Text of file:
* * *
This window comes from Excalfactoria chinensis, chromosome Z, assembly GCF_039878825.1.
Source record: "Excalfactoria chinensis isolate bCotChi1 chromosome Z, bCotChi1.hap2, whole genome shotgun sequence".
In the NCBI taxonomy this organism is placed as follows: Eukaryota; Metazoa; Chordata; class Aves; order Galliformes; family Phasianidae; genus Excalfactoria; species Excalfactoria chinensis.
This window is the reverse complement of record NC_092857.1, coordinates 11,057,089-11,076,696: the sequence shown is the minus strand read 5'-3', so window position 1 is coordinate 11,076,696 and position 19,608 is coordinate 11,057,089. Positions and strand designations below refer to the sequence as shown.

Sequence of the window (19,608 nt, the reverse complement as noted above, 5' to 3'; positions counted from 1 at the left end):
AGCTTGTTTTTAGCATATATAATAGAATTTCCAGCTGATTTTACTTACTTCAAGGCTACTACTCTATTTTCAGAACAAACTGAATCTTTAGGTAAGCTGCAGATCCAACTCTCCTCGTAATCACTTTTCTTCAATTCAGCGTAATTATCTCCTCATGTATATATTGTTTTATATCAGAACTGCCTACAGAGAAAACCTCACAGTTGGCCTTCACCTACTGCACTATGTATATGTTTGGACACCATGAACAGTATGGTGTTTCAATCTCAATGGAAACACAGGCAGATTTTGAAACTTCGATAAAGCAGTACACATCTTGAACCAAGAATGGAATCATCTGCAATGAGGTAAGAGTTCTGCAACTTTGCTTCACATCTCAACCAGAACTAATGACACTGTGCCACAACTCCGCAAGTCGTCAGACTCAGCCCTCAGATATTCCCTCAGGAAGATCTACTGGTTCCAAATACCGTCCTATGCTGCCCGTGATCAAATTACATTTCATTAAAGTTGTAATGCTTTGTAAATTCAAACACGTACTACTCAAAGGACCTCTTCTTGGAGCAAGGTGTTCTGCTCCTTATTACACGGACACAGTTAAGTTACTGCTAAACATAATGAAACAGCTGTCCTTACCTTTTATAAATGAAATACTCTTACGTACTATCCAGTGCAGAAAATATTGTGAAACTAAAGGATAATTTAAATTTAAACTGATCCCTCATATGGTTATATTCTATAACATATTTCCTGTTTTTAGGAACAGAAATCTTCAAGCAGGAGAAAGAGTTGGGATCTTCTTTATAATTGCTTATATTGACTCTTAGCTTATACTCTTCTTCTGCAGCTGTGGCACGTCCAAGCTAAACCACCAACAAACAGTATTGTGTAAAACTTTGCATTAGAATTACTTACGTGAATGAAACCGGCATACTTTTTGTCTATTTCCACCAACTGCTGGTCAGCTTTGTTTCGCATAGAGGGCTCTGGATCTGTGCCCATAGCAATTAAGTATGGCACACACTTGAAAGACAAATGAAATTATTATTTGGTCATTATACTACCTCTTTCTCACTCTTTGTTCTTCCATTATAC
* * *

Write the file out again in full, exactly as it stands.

This window comes from Excalfactoria chinensis, chromosome Z, assembly GCF_039878825.1.
Source record: "Excalfactoria chinensis isolate bCotChi1 chromosome Z, bCotChi1.hap2, whole genome shotgun sequence".
In the NCBI taxonomy this organism is placed as follows: Eukaryota; Metazoa; Chordata; class Aves; order Galliformes; family Phasianidae; genus Excalfactoria; species Excalfactoria chinensis.
This window is the reverse complement of record NC_092857.1, coordinates 11,057,089-11,076,696: the sequence shown is the minus strand read 5'-3', so window position 1 is coordinate 11,076,696 and position 19,608 is coordinate 11,057,089. Positions and strand designations below refer to the sequence as shown.

Sequence of the window (19,608 nt, the reverse complement as noted above, 5' to 3'; positions counted from 1 at the left end):
AGCTTGTTTTTAGCATATATAATAGAATTTCCAGCTGATTTTACTTACTTCAAGGCTACTACTCTATTTTCAGAACAAACTGAATCTTTAGGTAAGCTGCAGATCCAACTCTCCTCGTAATCACTTTTCTTCAATTCAGCGTAATTATCTCCTCATGTATATATTGTTTTATATCAGAACTGCCTACAGAGAAAACCTCACAGTTGGCCTTCACCTACTGCACTATGTATATGTTTGGACACCATGAACAGTATGGTGTTTCAATCTCAATGGAAACACAGGCAGATTTTGAAACTTCGATAAAGCAGTACACATCTTGAACCAAGAATGGAATCATCTGCAATGAGGTAAGAGTTCTGCAACTTTGCTTCACATCTCAACCAGAACTAATGACACTGTGCCACAACTCCGCAAGTCGTCAGACTCAGCCCTCAGATATTCCCTCAGGAAGATCTACTGGTTCCAAATACCGTCCTATGCTGCCCGTGATCAAATTACATTTCATTAAAGTTGTAATGCTTTGTAAATTCAAACACGTACTACTCAAAGGACCTCTTCTTGGAGCAAGGTGTTCTGCTCCTTATTACACGGACACAGTTAAGTTACTGCTAAACATAATGAAACAGCTGTCCTTACCTTTTATAAATGAAATACTCTTACGTACTATCCAGTGCAGAAAATATTGTGAAACTAAAGGATAATTTAAATTTAAACTGATCCCTCATATGGTTATATTCTATAACATATTTCCTGTTTTTAGGAACAGAAATCTTCAAGCAGGAGAAAGAGTTGGGATCTTCTTTATAATTGCTTATATTGACTCTTAGCTTATACTCTTCTTCTGCAGCTGTGGCACGTCCAAGCTAAACCACCAACAAACAGTATTGTGTAAAACTTTGCATTAGAATTACTTACGTGAATGAAACCGGCATACTTTTTGTCTATTTCCACCAACTGCTGGTCAGCTTTGTTTCGCATAGAGGGCTCTGGATCTGTGCCCATAGCAATTAAGTATGGCACACACTTGAAAGACAAATGAAATTATTATTTGGTCATTATACTACCTCTTTCTCACTCTTTGTTCTTCCATTATAC